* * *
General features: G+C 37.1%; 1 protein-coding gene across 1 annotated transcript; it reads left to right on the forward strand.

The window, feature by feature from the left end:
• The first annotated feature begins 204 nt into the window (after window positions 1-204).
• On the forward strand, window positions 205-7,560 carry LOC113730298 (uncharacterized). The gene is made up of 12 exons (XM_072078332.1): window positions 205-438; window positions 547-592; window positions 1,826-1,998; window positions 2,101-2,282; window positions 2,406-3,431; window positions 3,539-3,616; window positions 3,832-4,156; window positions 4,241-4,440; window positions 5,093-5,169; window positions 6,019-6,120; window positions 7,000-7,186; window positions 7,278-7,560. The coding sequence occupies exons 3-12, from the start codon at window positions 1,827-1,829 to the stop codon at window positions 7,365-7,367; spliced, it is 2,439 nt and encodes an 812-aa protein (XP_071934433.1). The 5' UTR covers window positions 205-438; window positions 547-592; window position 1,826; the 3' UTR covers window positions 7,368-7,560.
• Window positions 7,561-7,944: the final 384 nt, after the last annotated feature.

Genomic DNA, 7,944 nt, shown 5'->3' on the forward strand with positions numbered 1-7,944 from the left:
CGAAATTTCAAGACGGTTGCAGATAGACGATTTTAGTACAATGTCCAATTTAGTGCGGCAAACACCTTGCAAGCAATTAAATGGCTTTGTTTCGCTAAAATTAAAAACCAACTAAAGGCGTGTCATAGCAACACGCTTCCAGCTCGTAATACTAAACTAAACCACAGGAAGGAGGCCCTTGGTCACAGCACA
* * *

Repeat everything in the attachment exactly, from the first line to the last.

General features: G+C 37.1%; 1 protein-coding gene across 1 annotated transcript; it reads left to right on the forward strand.

The window, feature by feature from the left end:
• The first annotated feature begins 204 nt into the window (after window positions 1-204).
• On the forward strand, window positions 205-7,560 carry LOC113730298 (uncharacterized). The gene is made up of 12 exons (XM_072078332.1): window positions 205-438; window positions 547-592; window positions 1,826-1,998; window positions 2,101-2,282; window positions 2,406-3,431; window positions 3,539-3,616; window positions 3,832-4,156; window positions 4,241-4,440; window positions 5,093-5,169; window positions 6,019-6,120; window positions 7,000-7,186; window positions 7,278-7,560. The coding sequence occupies exons 3-12, from the start codon at window positions 1,827-1,829 to the stop codon at window positions 7,365-7,367; spliced, it is 2,439 nt and encodes an 812-aa protein (XP_071934433.1). The 5' UTR covers window positions 205-438; window positions 547-592; window position 1,826; the 3' UTR covers window positions 7,368-7,560.
• Window positions 7,561-7,944: the final 384 nt, after the last annotated feature.

Genomic DNA, 7,944 nt, shown 5'->3' on the forward strand with positions numbered 1-7,944 from the left:
CGAAATTTCAAGACGGTTGCAGATAGACGATTTTAGTACAATGTCCAATTTAGTGCGGCAAACACCTTGCAAGCAATTAAATGGCTTTGTTTCGCTAAAATTAAAAACCAACTAAAGGCGTGTCATAGCAACACGCTTCCAGCTCGTAATACTAAACTAAACCACAGGAAGGAGGCCCTTGGTCACAGCACA